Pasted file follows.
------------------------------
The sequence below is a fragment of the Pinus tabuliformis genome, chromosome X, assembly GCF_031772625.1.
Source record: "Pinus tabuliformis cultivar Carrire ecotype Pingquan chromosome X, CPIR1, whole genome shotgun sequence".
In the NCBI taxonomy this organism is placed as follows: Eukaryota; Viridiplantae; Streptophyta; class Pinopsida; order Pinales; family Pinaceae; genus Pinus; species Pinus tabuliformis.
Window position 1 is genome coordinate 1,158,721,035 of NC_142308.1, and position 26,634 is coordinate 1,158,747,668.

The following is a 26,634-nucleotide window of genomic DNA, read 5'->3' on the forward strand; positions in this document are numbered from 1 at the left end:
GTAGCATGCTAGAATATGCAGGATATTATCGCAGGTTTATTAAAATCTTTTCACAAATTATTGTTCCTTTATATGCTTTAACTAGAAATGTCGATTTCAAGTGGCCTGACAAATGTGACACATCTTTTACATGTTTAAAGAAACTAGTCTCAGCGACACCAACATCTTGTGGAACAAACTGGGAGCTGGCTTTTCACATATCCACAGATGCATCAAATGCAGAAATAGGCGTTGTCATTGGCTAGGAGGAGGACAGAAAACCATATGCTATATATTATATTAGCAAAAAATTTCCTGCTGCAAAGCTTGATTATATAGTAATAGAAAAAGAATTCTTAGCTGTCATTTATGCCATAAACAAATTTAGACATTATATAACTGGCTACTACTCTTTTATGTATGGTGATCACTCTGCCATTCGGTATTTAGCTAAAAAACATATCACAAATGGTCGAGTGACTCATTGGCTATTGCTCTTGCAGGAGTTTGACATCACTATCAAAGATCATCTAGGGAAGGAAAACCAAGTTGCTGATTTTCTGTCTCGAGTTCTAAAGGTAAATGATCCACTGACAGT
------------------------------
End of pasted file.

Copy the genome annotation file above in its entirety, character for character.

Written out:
The sequence below is a fragment of the Pinus tabuliformis genome, chromosome X, assembly GCF_031772625.1.
Source record: "Pinus tabuliformis cultivar Carrire ecotype Pingquan chromosome X, CPIR1, whole genome shotgun sequence".
In the NCBI taxonomy this organism is placed as follows: Eukaryota; Viridiplantae; Streptophyta; class Pinopsida; order Pinales; family Pinaceae; genus Pinus; species Pinus tabuliformis.
Window position 1 is genome coordinate 1,158,721,035 of NC_142308.1, and position 26,634 is coordinate 1,158,747,668.

The following is a 26,634-nucleotide window of genomic DNA, read 5'->3' on the forward strand; positions in this document are numbered from 1 at the left end:
GTAGCATGCTAGAATATGCAGGATATTATCGCAGGTTTATTAAAATCTTTTCACAAATTATTGTTCCTTTATATGCTTTAACTAGAAATGTCGATTTCAAGTGGCCTGACAAATGTGACACATCTTTTACATGTTTAAAGAAACTAGTCTCAGCGACACCAACATCTTGTGGAACAAACTGGGAGCTGGCTTTTCACATATCCACAGATGCATCAAATGCAGAAATAGGCGTTGTCATTGGCTAGGAGGAGGACAGAAAACCATATGCTATATATTATATTAGCAAAAAATTTCCTGCTGCAAAGCTTGATTATATAGTAATAGAAAAAGAATTCTTAGCTGTCATTTATGCCATAAACAAATTTAGACATTATATAACTGGCTACTACTCTTTTATGTATGGTGATCACTCTGCCATTCGGTATTTAGCTAAAAAACATATCACAAATGGTCGAGTGACTCATTGGCTATTGCTCTTGCAGGAGTTTGACATCACTATCAAAGATCATCTAGGGAAGGAAAACCAAGTTGCTGATTTTCTGTCTCGAGTTCTAAAGGTAAATGATCCACTGACAGT